New York State Court of Claims

New York State Court of Claims

Johnson v. STATE OF NEW YORK, #2006-018-508, Claim No. NONE, Motion No. M-70645


Movant's request to file a late claim is granted on the negligence cause of action and denied on the medical malpractice cause of action.

Case Information

MELVIN JOHNSON The Court has amended the caption, sua sponte, to reflect the State of New York as the only proper defendant.
Claimant short name:
Footnote (claimant name) :

Footnote (defendant name) :
The Court has amended the caption, sua sponte, to reflect the State of New York as the only proper defendant.
Third-party claimant(s):

Third-party defendant(s):

Claim number(s):
Motion number(s):
Cross-motion number(s):

Claimant's attorney:
Defendant's attorney:
Attorney General of the State of New York
By: Heather R. Rubinstein, EsquireAssistant Attorney General
Third-party defendant's attorney:

Signature date:
January 24, 2006

Official citation:

Appellate results:

See also (multicaptioned case)


Movant brings a motion seeking permission to file a late claim pursuant to Court of

Claims Act § 10(6). Defendant opposes the motion.

The proposed claim seems to assert both a cause of action for medical malpractice and simple negligence. Although difficult to follow, it seems that Movant was treated at the State University of New York Upstate Medical University (hereinafter University Hospital) on April 5, 2004, for gunshot wounds to both legs. Medication was prescribed for Movant at that time, allegedly without a full explanation of the purpose of the prescription or potential side effects. When Movant, an inmate, returned to Cape Vincent Correctional Facility (hereinafter Cape Vincent) he began to experience, as he describes, certain side effects from the medication, and the dosage was later reduced by one of his treating physicians at University Hospital. Thereafter, Movant complains that he began to suffer psoriasis and dermatitis on June 28, 2004, and a medicated cream was prescribed by the facility doctor, which he did not receive for two days, and which he claims resulted in additional scarring.

On August 5, 2004, Movant signed a consent form to receive a "nerve block injection" to alleviate some of the pain he was experiencing. On November 15, 2004, Movant received his first "nerve block injection" at University Hospital. Additional medications were prescribed and Movant complains that the facility doctor would not "issue the prior doctors [sic] prescribed" medications without explanation.

Movant next complains that the January 10, 2005, "nerve block injection" was administered in the wrong position and, as a result, he suffered swelling in his left knee for a week. Apparently on that same date, January 10, 2005, Movant cursorily asserts that upon his transport back to Cape Vincent, given the state of his legs and the leg irons, he did not have use of a "stepping block" to assist him with access to the transport van, and as a result he fell and suffered an injury. Movant also alleges that despite these "nerve block injections" and different prescriptions he receives no relief from his pain and discontinued the medications. He claims that an MRI performed on August 8, 2005, clearly shows his problems and ongoing pain. Movant now seeks permission to file a claim against the State.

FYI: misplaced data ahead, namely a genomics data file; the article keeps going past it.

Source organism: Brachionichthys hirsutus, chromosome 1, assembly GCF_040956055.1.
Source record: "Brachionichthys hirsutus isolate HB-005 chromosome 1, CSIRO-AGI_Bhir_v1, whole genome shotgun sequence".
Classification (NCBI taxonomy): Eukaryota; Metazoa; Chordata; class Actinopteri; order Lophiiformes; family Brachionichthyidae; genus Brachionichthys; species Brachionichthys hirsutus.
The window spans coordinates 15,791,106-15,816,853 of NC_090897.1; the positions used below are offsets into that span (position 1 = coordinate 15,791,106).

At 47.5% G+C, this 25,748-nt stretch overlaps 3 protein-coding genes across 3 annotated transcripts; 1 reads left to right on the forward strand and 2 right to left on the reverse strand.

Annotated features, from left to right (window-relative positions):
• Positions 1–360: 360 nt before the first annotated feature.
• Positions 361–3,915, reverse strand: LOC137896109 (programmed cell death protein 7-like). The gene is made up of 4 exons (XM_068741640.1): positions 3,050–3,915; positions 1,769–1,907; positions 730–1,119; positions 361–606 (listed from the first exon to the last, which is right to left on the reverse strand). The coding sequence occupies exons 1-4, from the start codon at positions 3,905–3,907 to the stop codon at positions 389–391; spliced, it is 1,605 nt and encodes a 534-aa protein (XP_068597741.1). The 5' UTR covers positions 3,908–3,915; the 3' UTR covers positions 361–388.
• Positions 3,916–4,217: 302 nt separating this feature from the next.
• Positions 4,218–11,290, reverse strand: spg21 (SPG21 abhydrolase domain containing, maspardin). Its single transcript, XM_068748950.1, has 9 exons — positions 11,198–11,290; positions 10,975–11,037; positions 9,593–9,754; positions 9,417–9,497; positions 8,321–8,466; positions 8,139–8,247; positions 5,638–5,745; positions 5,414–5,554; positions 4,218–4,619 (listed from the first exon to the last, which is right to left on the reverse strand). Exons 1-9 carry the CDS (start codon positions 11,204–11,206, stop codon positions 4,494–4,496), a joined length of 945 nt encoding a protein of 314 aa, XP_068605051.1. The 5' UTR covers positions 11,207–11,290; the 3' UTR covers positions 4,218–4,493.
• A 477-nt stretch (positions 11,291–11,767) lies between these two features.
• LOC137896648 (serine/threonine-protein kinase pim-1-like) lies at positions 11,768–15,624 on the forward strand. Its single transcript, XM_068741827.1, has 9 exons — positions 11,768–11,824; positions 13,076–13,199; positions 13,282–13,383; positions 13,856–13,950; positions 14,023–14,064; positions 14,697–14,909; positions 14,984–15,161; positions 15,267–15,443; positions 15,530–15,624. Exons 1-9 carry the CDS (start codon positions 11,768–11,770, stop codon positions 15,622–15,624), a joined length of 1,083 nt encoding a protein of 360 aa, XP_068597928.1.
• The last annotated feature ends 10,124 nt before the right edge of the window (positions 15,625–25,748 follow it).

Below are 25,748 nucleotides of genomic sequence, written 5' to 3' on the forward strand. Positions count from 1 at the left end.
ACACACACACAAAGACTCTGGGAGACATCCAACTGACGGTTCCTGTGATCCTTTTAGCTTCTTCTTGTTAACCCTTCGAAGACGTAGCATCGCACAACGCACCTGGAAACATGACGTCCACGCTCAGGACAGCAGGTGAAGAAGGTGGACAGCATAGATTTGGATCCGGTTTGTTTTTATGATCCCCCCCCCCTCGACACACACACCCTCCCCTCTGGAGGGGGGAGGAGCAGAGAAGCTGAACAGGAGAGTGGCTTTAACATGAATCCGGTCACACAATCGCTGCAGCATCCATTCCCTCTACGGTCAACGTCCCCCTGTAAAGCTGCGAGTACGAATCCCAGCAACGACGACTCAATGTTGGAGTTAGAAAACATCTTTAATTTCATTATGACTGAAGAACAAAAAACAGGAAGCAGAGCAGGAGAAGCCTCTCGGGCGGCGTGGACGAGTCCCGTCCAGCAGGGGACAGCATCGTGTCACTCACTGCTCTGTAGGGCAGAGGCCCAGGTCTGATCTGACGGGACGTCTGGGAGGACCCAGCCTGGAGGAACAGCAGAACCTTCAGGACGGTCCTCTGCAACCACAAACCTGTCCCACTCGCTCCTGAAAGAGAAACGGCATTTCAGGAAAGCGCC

A proposed claimant who fails to timely file and serve a claim or serve a notice of intention may be permitted, upon application and in the discretion of the Court, to file a claim which complies with § 11 of the Court of Claims Act, at any time before an action asserting a like claim against a citizen of the State would be barred under the provisions of article two of the CPLR (Court of Claims Act § 10[6]). The motion is timely (Court of Claims Act § 10[6]; CPLR 214-a; 214[5]).

To determine whether an application for permission to file a late claim should be granted, consideration must be given to the six factors listed in Court of Claims Act § 10(6), and any other relevant factors. The presence or absence of any one factor is not determinative (Bay Terrace Cooperative Section IV, Inc., v New York State Employees' Retirement System, Policemen's and Firemen's Retirement System, 55 NY2d 979; Ledet v State of New York, 207 AD2d 965). Instead, it is a balancing of all of the factors by the Court which may warrant the granting of the application to file and serve a late claim.

Movant's excuse for the failure to timely serve a notice of intention or to file and serve a claim in accordance with Court of Claims Act § 10 is that on April 18, 2005, he filed a grievance regarding the medical treatment and care he had received, and it was not until June 1, 2005, that he had exhausted all of his administrative remedies. Movant is mistaken. There is no requirement that his administrative remedies be exhausted before filing any claim other than one for lost property. Since ignorance of the law is not an acceptable excuse, this factor weighs against granting Movant's application (see Sevillia v State of New York, 91 AD2d 792).